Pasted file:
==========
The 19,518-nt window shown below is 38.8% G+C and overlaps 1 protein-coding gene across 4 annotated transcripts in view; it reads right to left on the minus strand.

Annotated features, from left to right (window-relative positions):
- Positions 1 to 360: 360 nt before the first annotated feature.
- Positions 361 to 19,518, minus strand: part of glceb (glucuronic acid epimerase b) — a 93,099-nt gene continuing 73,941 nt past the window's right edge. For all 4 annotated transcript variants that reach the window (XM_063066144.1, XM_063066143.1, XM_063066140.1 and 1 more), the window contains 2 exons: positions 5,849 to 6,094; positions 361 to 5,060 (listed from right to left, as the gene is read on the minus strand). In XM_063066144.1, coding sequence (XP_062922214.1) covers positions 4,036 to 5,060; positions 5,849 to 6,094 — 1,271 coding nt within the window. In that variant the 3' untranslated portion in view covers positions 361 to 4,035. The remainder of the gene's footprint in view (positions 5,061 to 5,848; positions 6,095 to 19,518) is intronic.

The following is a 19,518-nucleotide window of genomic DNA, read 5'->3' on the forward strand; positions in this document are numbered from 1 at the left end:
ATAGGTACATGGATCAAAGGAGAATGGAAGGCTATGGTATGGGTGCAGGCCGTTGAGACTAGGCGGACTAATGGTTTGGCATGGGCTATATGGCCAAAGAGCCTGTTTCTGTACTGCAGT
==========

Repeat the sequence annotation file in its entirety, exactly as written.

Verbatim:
The 19,518-nt window shown below is 38.8% G+C and overlaps 1 protein-coding gene across 4 annotated transcripts in view; it reads right to left on the minus strand.

Annotated features, from left to right (window-relative positions):
- Positions 1 to 360: 360 nt before the first annotated feature.
- Positions 361 to 19,518, minus strand: part of glceb (glucuronic acid epimerase b) — a 93,099-nt gene continuing 73,941 nt past the window's right edge. For all 4 annotated transcript variants that reach the window (XM_063066144.1, XM_063066143.1, XM_063066140.1 and 1 more), the window contains 2 exons: positions 5,849 to 6,094; positions 361 to 5,060 (listed from right to left, as the gene is read on the minus strand). In XM_063066144.1, coding sequence (XP_062922214.1) covers positions 4,036 to 5,060; positions 5,849 to 6,094 — 1,271 coding nt within the window. In that variant the 3' untranslated portion in view covers positions 361 to 4,035. The remainder of the gene's footprint in view (positions 5,061 to 5,848; positions 6,095 to 19,518) is intronic.

The following is a 19,518-nucleotide window of genomic DNA, read 5'->3' on the forward strand; positions in this document are numbered from 1 at the left end:
ATAGGTACATGGATCAAAGGAGAATGGAAGGCTATGGTATGGGTGCAGGCCGTTGAGACTAGGCGGACTAATGGTTTGGCATGGGCTATATGGCCAAAGAGCCTGTTTCTGTACTGCAGT